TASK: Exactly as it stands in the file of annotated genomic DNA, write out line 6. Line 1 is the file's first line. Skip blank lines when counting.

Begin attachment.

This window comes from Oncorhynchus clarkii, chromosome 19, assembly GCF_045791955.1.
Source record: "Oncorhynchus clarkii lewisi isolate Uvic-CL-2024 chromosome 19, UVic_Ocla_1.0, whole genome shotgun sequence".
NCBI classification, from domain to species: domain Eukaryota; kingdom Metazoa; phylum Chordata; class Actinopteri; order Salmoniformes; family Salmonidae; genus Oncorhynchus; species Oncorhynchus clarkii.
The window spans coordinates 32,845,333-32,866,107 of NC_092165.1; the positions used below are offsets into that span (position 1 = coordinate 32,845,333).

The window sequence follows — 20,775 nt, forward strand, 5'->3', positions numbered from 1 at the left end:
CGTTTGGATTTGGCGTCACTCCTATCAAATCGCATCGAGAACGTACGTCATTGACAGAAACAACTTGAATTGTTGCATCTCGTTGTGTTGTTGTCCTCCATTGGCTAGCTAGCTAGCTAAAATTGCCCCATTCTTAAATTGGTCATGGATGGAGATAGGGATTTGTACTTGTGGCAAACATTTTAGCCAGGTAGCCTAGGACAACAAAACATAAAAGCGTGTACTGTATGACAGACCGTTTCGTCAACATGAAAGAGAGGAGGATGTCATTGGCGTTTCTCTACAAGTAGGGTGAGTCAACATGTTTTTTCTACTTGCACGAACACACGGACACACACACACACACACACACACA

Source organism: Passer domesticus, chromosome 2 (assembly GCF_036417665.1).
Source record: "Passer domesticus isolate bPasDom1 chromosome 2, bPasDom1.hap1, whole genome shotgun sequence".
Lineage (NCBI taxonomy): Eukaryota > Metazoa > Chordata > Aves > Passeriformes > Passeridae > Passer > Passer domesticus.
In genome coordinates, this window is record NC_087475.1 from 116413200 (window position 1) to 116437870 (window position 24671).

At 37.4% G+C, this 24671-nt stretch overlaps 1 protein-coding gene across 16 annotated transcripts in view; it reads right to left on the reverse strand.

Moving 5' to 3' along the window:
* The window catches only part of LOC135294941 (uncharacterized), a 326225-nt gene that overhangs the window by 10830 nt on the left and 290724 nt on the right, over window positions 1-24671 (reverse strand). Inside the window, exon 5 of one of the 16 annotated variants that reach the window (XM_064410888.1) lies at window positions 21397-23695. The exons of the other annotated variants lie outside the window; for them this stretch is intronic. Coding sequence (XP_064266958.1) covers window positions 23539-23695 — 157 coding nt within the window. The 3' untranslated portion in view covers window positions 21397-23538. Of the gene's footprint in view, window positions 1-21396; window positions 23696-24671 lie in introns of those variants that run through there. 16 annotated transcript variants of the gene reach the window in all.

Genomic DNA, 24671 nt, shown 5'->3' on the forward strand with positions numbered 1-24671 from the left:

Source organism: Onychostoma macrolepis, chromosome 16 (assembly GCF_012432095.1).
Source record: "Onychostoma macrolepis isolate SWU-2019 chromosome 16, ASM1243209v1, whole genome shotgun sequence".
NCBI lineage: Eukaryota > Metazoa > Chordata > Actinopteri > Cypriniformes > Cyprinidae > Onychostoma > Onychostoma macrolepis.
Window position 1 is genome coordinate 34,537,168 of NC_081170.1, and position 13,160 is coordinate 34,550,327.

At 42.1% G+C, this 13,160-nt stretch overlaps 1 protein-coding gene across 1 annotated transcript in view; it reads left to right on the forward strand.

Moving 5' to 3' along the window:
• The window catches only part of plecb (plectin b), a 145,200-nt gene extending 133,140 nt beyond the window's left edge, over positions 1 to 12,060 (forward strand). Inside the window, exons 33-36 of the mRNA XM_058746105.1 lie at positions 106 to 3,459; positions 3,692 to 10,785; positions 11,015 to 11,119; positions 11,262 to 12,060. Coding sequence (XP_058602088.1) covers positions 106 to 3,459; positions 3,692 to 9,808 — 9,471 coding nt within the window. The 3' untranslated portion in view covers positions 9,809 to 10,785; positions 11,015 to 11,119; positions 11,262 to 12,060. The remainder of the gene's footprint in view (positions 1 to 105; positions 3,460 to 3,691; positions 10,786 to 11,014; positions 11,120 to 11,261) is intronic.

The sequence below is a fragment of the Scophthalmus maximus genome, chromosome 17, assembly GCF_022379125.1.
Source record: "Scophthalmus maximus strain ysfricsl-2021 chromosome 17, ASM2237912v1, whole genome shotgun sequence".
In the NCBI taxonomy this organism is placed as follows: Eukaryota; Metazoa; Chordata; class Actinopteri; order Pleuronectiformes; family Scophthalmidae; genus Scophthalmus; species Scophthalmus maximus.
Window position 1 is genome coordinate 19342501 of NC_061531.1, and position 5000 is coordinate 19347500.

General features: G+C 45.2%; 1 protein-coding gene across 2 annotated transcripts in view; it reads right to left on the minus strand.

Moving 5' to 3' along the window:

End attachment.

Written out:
CGTTTGGATTTGGCGTCACTCCTATCAAATCGCATCGAGAACGTACGTCATTGACAGAAACAACTTGAATTGTTGCATCTCGTTGTGTTGTTGTCCTCCATTGGCTAGCTAGCTAGCTAAAATTGCCCCATTCTTAAATTGGTCATGGATGGAGATAGGGATTTGTACTTGTGGCAAACATTTTAGCCAGGTAGCCTAGGACAACAAAACATAAAAGCGTGTACTGTATGACAGACCGTTTCGTCAACATGAAAGAGAGGAGGATGTCATTGGCGTTTCTCTACAAGTAGGGTGAGTCAACATGTTTTTTCTACTTGCACGAACACACGGACACACACACACACACACACACACA